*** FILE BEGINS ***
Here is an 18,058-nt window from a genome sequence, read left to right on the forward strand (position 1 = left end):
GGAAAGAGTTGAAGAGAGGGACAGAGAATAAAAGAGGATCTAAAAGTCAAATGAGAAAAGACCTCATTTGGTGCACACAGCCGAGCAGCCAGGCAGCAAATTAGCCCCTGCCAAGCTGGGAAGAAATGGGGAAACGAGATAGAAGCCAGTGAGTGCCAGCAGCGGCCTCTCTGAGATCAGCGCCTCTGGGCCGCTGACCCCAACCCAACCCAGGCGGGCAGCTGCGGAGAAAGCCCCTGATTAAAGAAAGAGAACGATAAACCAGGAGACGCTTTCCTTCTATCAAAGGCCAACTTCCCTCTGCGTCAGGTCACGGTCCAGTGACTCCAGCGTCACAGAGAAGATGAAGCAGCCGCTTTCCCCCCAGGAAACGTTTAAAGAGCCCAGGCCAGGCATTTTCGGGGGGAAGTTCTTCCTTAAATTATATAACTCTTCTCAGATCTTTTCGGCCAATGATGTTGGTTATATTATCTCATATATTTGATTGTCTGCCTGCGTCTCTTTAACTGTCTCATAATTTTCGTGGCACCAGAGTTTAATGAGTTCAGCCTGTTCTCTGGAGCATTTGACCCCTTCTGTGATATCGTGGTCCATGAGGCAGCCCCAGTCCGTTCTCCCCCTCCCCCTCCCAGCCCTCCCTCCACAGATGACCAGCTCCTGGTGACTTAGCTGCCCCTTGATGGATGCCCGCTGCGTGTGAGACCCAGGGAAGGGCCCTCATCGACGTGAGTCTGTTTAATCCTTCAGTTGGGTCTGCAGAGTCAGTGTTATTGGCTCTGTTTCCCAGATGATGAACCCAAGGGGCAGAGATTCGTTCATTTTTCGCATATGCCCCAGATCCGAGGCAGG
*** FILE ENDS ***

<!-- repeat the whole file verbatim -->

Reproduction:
Here is an 18,058-nt window from a genome sequence, read left to right on the forward strand (position 1 = left end):
GGAAAGAGTTGAAGAGAGGGACAGAGAATAAAAGAGGATCTAAAAGTCAAATGAGAAAAGACCTCATTTGGTGCACACAGCCGAGCAGCCAGGCAGCAAATTAGCCCCTGCCAAGCTGGGAAGAAATGGGGAAACGAGATAGAAGCCAGTGAGTGCCAGCAGCGGCCTCTCTGAGATCAGCGCCTCTGGGCCGCTGACCCCAACCCAACCCAGGCGGGCAGCTGCGGAGAAAGCCCCTGATTAAAGAAAGAGAACGATAAACCAGGAGACGCTTTCCTTCTATCAAAGGCCAACTTCCCTCTGCGTCAGGTCACGGTCCAGTGACTCCAGCGTCACAGAGAAGATGAAGCAGCCGCTTTCCCCCCAGGAAACGTTTAAAGAGCCCAGGCCAGGCATTTTCGGGGGGAAGTTCTTCCTTAAATTATATAACTCTTCTCAGATCTTTTCGGCCAATGATGTTGGTTATATTATCTCATATATTTGATTGTCTGCCTGCGTCTCTTTAACTGTCTCATAATTTTCGTGGCACCAGAGTTTAATGAGTTCAGCCTGTTCTCTGGAGCATTTGACCCCTTCTGTGATATCGTGGTCCATGAGGCAGCCCCAGTCCGTTCTCCCCCTCCCCCTCCCAGCCCTCCCTCCACAGATGACCAGCTCCTGGTGACTTAGCTGCCCCTTGATGGATGCCCGCTGCGTGTGAGACCCAGGGAAGGGCCCTCATCGACGTGAGTCTGTTTAATCCTTCAGTTGGGTCTGCAGAGTCAGTGTTATTGGCTCTGTTTCCCAGATGATGAACCCAAGGGGCAGAGATTCGTTCATTTTTCGCATATGCCCCAGATCCGAGGCAGG